Tag Archive | "NYLT"


Tags: , , , ,

2009 National Advanced Leadership Experience (NAYLE) Information Available

Posted on 29 December 2008 by Dan

The National Advanced youth Leadership Experience (NAYLE) Website has been updated with information for the 2009 courses.

What is NAYLE?
The National Advanced Youth Leadership Experience (NAYLE) is a course offered by the Philmont Training Center that is based at the Rocky Mountain Scout Camp.

The Course is designed to provide Scouts with a Philmont based wilderness experience that motivates them to follow a life of helping others succeed based on the values of the Scout Oath and Law. Scouts will camp in a patrol setting where they will use leadership skills to overcome exciting and challenging back country situations.

NAYLE will equip youth leaders to be better Troop Leaders, NYLT staff members and/or superior camp staff. It will help guide a Scouts’ journey in leadership service to others, able to develop all members of whichever team they lead. It provides life skills for now and the future.

2009 NAYLE Sessions:
Nayle Session #1: June 14 – June 20, 2009
Nayle Session #2: June 21 – June 27, 2009
Nayle Session #3: June 27 – July 3, 2009
Nayle Session #4: July 4 – July 10, 2009
Nayle Session #5: July 12 – July 18, 2009
Nayle Session #6: July 19 – July 25, 2009
Nayle Session #7: July 26 – August 1, 2009
Nayle Session #8: August 2 – August 8, 2009

Basic Participation Requirements: (See application for complete list)
– Scouts must be 14 but not yet 18.
– Scouts must hold a Troop leadership position.
– Scouts must have completed either NYLT or JLTC.
– Cost for the program is $340. (Does not include transportation)
– Council Scout Executive must approve (sign) your application.

You can learn more or download an application at the National Advanced Youth Leadership Experience (NAYLE) Website.

Comments (3)

Memorializing the Little Sioux Scout Ranch Tornado Heroes

Tags: , , , , , , , , , , , , , , , , , ,

Memorializing the Little Sioux Scout Ranch Tornado Heroes

Posted on 02 October 2008 by Dan

On June 11, 2008 an F-3 tornado tore through 200 acres of the Mid-America Council’s 1800 acre Little Sioux Scout Ranch located at the Loess Hills, in Iowa. There were 124 Scouts and Scouters attending the Council’s National Youth Leadership Training Course, “Pahuk Pride”, that night when four Scouts lost their lives.

Mid-America Council – Durham Scout CenterMid-America Council plans to install a replica of the exclusive McKenzie Statue at the entrance of the Mid-America Council – Durham Scout Center, as a tribute to not only the four young men, but also to the 120 others that personified the scouting movement that night with their heroic actions and compassion for their fellow Scouts.

What is the McKenzie Statue?

Dr. R. Tait McKenzie was a surgeon, physical educator, artist, and sculptor. He was a personal friend of Lord Baden-Powell. Dr. McKenzie was a member of the Philadelphia Council Executive Board from 1911 until his death in 1938. When asked in 1914 to create something tangible “that would stand as a symbol of what scouting stood for, “Dr. McKenzie sculpted his beloved statue portraying the “Ideal Boy Scout.”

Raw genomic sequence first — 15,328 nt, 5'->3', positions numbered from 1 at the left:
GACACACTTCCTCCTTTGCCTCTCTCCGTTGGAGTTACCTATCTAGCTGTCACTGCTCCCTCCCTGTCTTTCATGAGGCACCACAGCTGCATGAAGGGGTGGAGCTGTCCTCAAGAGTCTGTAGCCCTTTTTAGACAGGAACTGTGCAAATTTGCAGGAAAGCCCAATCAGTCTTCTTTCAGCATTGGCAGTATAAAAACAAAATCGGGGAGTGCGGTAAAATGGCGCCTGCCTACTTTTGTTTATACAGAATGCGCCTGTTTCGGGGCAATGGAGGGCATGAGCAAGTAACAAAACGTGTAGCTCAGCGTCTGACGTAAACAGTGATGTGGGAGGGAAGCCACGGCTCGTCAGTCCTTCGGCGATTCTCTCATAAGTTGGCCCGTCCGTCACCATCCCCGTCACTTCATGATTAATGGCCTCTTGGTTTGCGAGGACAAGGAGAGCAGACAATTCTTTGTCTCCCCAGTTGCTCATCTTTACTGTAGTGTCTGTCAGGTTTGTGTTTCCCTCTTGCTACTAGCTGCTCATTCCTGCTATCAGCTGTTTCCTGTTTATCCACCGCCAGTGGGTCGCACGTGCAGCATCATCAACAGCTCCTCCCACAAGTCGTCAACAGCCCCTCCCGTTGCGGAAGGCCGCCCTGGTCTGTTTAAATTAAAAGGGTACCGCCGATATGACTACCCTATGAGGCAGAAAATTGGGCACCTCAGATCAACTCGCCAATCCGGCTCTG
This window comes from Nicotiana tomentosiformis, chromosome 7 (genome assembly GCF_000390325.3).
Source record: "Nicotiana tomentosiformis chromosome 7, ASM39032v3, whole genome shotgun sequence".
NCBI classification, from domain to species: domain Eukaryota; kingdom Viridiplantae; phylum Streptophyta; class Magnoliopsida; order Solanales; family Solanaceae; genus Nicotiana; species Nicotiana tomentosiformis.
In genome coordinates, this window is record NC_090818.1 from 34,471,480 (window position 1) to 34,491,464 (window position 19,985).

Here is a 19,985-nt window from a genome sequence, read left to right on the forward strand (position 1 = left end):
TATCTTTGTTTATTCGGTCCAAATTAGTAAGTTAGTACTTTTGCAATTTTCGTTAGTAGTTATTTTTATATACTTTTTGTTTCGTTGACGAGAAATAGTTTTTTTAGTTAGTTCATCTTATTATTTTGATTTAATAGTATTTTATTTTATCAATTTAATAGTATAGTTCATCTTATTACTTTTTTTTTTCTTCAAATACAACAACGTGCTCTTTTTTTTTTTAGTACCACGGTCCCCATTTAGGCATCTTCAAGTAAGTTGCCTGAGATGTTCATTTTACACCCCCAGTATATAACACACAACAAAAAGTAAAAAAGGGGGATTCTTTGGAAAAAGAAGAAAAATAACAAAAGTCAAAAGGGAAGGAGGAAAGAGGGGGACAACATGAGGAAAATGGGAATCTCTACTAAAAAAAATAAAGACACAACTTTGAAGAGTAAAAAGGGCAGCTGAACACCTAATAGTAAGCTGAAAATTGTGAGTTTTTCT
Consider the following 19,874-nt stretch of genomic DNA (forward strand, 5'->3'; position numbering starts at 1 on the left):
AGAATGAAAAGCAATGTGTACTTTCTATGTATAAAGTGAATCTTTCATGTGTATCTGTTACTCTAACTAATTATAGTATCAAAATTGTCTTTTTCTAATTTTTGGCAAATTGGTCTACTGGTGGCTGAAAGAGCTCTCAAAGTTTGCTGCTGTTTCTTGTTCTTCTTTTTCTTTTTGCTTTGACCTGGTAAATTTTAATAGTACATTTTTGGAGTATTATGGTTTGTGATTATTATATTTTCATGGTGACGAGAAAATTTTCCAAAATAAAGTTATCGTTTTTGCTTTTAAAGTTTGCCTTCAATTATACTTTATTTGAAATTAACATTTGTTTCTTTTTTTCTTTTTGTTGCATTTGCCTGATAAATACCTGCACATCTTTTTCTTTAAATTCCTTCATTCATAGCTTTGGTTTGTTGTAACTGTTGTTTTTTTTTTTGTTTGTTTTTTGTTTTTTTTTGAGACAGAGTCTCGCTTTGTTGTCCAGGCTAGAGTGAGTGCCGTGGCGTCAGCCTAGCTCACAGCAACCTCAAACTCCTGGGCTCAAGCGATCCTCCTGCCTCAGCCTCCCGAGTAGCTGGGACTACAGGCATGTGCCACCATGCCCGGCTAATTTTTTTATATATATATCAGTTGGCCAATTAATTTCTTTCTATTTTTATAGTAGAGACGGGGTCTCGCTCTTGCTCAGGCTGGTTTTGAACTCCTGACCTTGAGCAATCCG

The sculptor portrayed in his statue the traits of character he knew the movement to install in a boy. To Dr. McKenzie, the uncovered head represented reverence and obedience; the ax on which the hand rests was a symbol of George Washington’s truthfulness.

The Philadelphia Council (now known as Cradle of Liberty Council) sells these life-size cast bronze statues only as an accommodation as a special request. Since the first was erected, 31 statues have been cast and are located around the world. Each of the life-size statues weighs 500 pounds and stands 6’ feet tall. They are individually cast, which is a very time consuming process and can take up to 6 months to complete. Considerable time, effort, and skill is required to supervise each casting. This is done by the Sculptor-in-Residence at Princeton University, one of Tait McKenzie’s students. He approves the location of each statue.

Other McKenzie Statue Locations:
– Boy Scouts of Canada, National Office
– Central Region Council: Naperville, IL
– Dauch Service Center, Detroit Area Council: Detroit, MI
– Gerald R. Ford Council: Grand Rapids, MI
– Gilwell Park: England
– Great Sauk Trail Council: Ann Arbor, MI
– Greater Cleveland Council: Cleveland, OH
– Indianhead Council: St Paul, MN
– Middle Tennessee Council, Brentwood, TN
– Milwaukee County Council: Milwaukee, WI
– Occoneechee Council, Raleigh, NC
– Simon Kenton Council: Columbus, OH
– Southwest Michigan Area Council: Kalamazoo, MI
– University of Pennsylvania, PA
– Winnebago Council: Waterloo, IA

This project is estimated to cost $28,000 total. The statue itself costs $15,700, shipping to Omaha $2,000, concrete base $5,000, Bronze Plaque listing the N.Y.L.T. participants $2,500, Bronze Plaque listing the contributing Councils.

The Mid-America Council is inviting all Councils to help memorialize the young heroes of June 11, 2008. If you are interesting in supporting this effort, please ask your local Boy Scout Council how they are collecting donations. A list of the Council’s that support the project will be listed on the base of the statue.

The following Councils have already forwarded their support: Evangeline Area Council; Jayhawk Area Council; Mid-Iowa Council; Northern Star Council; Okefekokee Area Council; Orange County Council; Patriot’s Path Council; Pennsylvania Dutch Council; Philmont Scout Ranch; Pine Burr Area Council; Potomac Council; Westchester-Putnam Council.

Comments (6)



ScoutingNews is an independent publication and is not affilated with the Boy Scouts of America, Girl Scouts of the USA, or World Organization of the Scout Movement.